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The Fifth Annual J. R. de J. Jackson Lecture
James Raven (University of Essex/Magdalene College, Cambridge)
“How Can There Be A History of the Book? A History of Book History”
Thursday, 29 September 2016, 4:15 pm
In Association with the Friends of Victoria University Library
Victoria College Chapel, 91 Charles Street W., Room VC213
Abstract and Biography

For some contributors to the history of the book, the subject appears bounded and specific, for others it is more indefinite, more a label than a discipline. This lecture explores how these differences relate to parent disciplines and the training of respective contributors from literary, historical, bibliographical, codicological, digital, library and conservation studies. In ways akin to the elision between ‘the history of art’ and ‘art history,’ there are in the English-speaking world subtle semantic differences between ‘the history of the book’, the ‘history of books’ and ‘book history’, but the greater challenge is whether any of these descriptors are sufficiently robust to dispel questions about originality, integrity and coherence. In contemplating future directions, the lecture will consider the approach of some of the founding practitioners, surveying the insistence upon interdisciplinarity and examining the limits to this ambition. It will probe the further complications of the ‘history of print culture’ and question whether ‘book history,’ until recently apparently practised mostly in and about the Western World, can be global in ambition.

James Raven is Professor of Modern History at the University of Essex and a Fellow of Magdalene College, Cambridge; he was previously Reader in Social and Cultural History at the University of Oxford and a Professorial Fellow of Mansfield College. A Fellow of the Royal Historical Society and the Society of Antiquaries, and a member of the American Antiquarian Society, he has also held visiting appointments in the United States, France, Italy and Britain. His scholarship in social and cultural history and cultural studies was recognized with the award of LittD from the University of Cambridge in 2012. His recent publications include Bookscape: Geographies of Printing and Publishing in London before 1800 (Chicago, 2014), based on his British Library Panizzi Lectures for 2010; Publishing Business in Eighteenth-Century England (Boydell, 2014); and Lost Mansions: Essays on the Destruction of the Country House (Palgrave Macmillan, 2015). Numerous earlier books and articles examine social, economic and communications history, historical mapping, approaches to media and literary history, the spatial organisation of knowledge, historical bibliography, and colonial cultural history. He has also published on specific aspects of urban, business and popular and intellectual history, and is a regular reviewer for the Times Literary Supplement. As part of a major long-term project re-examining the spatial history of Enlightenment global networks, he is completing a book on reading and commercialisation, and he is also currently completing research for an OUP history of chancing, gambling and state lotteries. He directs the Cambridge Project for the Book Trust and the Mapping the Print Culture of Eighteenth-Century London project, and is now launching a major European network project on the historical geographies of communications and social media (building on an earlier European Science Foundation workshop, ‘Knowing About Mediation’, involving participants from 14 EU countries).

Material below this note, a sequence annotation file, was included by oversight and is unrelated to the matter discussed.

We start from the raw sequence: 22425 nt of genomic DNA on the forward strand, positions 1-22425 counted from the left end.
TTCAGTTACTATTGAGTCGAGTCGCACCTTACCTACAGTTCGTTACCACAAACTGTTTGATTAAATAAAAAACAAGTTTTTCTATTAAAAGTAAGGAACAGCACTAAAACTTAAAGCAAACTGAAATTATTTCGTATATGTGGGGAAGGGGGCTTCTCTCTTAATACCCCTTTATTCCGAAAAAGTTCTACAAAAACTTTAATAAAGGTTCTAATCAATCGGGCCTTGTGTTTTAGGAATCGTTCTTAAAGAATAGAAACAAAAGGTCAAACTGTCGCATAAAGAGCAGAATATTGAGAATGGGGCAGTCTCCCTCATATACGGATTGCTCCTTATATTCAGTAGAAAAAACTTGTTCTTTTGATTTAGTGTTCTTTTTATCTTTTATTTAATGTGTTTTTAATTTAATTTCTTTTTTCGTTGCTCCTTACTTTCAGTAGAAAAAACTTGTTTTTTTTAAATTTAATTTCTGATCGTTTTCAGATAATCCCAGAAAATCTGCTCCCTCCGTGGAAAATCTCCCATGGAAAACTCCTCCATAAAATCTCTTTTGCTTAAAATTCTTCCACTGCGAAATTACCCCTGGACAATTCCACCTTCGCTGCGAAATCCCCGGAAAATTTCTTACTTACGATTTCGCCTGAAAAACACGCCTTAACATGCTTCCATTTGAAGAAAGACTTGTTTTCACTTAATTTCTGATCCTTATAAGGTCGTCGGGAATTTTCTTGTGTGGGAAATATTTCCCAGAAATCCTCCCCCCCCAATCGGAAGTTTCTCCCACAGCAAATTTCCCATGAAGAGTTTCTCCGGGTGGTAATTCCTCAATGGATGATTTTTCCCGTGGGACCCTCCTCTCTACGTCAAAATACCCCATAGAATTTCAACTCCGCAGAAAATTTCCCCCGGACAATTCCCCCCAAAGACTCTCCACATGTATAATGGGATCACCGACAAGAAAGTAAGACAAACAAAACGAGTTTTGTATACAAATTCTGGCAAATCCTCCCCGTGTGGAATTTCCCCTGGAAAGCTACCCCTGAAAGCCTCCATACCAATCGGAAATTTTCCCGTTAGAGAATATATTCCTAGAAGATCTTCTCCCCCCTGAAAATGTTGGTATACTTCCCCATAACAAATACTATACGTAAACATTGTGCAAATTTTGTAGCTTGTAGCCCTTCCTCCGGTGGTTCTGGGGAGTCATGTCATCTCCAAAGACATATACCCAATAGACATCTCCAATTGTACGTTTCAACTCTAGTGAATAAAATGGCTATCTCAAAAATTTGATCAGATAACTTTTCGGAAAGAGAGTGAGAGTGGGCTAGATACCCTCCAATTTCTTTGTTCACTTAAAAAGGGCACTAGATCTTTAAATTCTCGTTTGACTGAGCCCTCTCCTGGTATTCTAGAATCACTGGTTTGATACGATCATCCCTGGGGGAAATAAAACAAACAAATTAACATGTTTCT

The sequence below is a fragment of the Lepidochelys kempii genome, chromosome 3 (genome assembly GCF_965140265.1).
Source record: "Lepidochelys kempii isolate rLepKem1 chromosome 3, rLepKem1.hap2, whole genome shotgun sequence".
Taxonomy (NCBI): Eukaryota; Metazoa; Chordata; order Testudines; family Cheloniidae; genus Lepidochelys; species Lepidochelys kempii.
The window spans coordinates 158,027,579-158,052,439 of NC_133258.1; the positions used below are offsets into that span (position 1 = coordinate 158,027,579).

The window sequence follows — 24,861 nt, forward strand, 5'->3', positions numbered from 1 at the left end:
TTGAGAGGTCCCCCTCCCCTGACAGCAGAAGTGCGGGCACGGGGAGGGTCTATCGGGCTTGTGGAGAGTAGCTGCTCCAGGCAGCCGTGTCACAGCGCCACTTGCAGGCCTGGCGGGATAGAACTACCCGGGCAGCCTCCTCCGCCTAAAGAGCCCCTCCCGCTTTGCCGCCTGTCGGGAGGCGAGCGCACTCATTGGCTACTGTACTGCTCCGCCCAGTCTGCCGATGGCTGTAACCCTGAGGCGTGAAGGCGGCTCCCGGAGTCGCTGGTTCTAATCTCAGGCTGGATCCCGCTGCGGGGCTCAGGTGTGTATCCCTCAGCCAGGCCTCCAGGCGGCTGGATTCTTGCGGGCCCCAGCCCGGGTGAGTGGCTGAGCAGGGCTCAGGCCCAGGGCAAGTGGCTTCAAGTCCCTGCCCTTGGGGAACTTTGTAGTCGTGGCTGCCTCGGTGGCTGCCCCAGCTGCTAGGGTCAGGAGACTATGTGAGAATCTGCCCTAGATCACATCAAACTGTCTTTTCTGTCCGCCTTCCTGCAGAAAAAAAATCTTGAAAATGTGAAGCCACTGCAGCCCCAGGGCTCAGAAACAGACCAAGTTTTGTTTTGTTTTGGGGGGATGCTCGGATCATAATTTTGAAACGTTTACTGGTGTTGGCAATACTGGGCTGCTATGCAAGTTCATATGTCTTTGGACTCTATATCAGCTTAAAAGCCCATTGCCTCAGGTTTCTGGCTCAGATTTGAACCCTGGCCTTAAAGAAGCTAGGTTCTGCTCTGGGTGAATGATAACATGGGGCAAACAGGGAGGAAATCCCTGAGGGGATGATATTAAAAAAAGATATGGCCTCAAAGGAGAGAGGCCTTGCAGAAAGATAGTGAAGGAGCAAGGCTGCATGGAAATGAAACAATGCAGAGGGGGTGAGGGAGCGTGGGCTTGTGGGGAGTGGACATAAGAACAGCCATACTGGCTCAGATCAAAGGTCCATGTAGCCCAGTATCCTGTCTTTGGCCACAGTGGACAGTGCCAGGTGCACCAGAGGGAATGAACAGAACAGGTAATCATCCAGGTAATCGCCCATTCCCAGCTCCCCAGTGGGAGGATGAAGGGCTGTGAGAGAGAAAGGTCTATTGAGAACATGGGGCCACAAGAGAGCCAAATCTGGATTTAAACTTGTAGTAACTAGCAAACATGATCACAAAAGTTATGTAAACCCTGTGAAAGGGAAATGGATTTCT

Robert Spoo (University of Tulsa College of Law)
“International Authors’ Rights and the Uncoordinated Public Domain”
Thursday, 3 November 2016, 4:15 pm
In Association with the Centre for Innovation Law and Policy (Faculty of Law)
Faculty of Law, 78 Queen’s Park, Room J140
Abstract and Biography

When nations amend their copyright laws in response to calls for international harmonization, they usually do so by expanding authors’ rights without also seeking to harmonize national public domains. Divergent laws have resulted in an uncoordinated global public domain that renders authors’ works freely available for use in some countries while subjecting them to copyright or moral-rights protection in others. The problem of the patchwork global commons, exacerbated by unpredictable literary estates and the inconsistent policies of institutional repositories, undermines the ability of researchers to access and disseminate historical and cultural materials, including unpublished works. The uncoordinated public domain shares certain features–notably, the problem of resource underuse–with what scholars of law and economics call an anticommons. A balanced solution might be to employ a system of compulsory licenses to harmonize the world’s public domains and to coordinate the legal conditions whereby the vast resources held by cultural institutions could be more fully exploited. The chief example used throughout this talk is James Joyce–specifically, the ongoing Oxford University Press project, of which Professor Spoo is a co-editor, to collect and publish some 2,000 unpublished letters written by Joyce.

Robert Spoo holds the Chapman Distinguished Chair in Law at the University of Tulsa, and was recently named a 2016 Guggenheim Fellow. He earned his JD from Yale, where he was executive editor of the Yale Law Journal. After graduating, he served as law clerk for the Hon. Sonia Sotomayor of the US Court of Appeals for the Second Circuit, and practised for several years in New York, Oklahoma, and San Francisco, providing litigation services and advice in the areas of copyrights, trademarks, and other intellectual property. As an attorney, Professor Spoo has represented authors, scholars, documentary filmmakers, record companies, and other creators and users of intellectual property. His litigation work has included serving as co-counsel, with the Stanford Center for Internet & Society and other attorneys, for Professor Carol Shloss of Stanford against the Estate of James Joyce. Prior to his legal career, Professor Spoo received his PhD in English from Princeton and taught for more than ten years in the University of Tulsa English Department, where he was also editor of the James Joyce Quarterly. He has published numerous books and articles on Joyce, Ezra Pound, and other modern literary figures. His teaching interests include copyrights and intellectual property, media and entertainment law, law and literature, and the copyright-related needs of scholars. His book Without Copyrights: Piracy, Publishing, and the Public Domain (OUP, 2013) offers a legal and cultural history of the impact on non-US authors of protectionist and isolationist features of US copyright laws since 1790. Professor Spoo is a member of the Modernist Studies Association Task Force on Fair Use, serves as copyright advisor to many academic journals and projects, and acts as general counsel for the International James Joyce Foundation. He also serves on the National Library of Ireland advisory board, and has assisted with proposed copyright legislation for the Republic of Ireland and other copyright issues affecting Irish cultural institutions.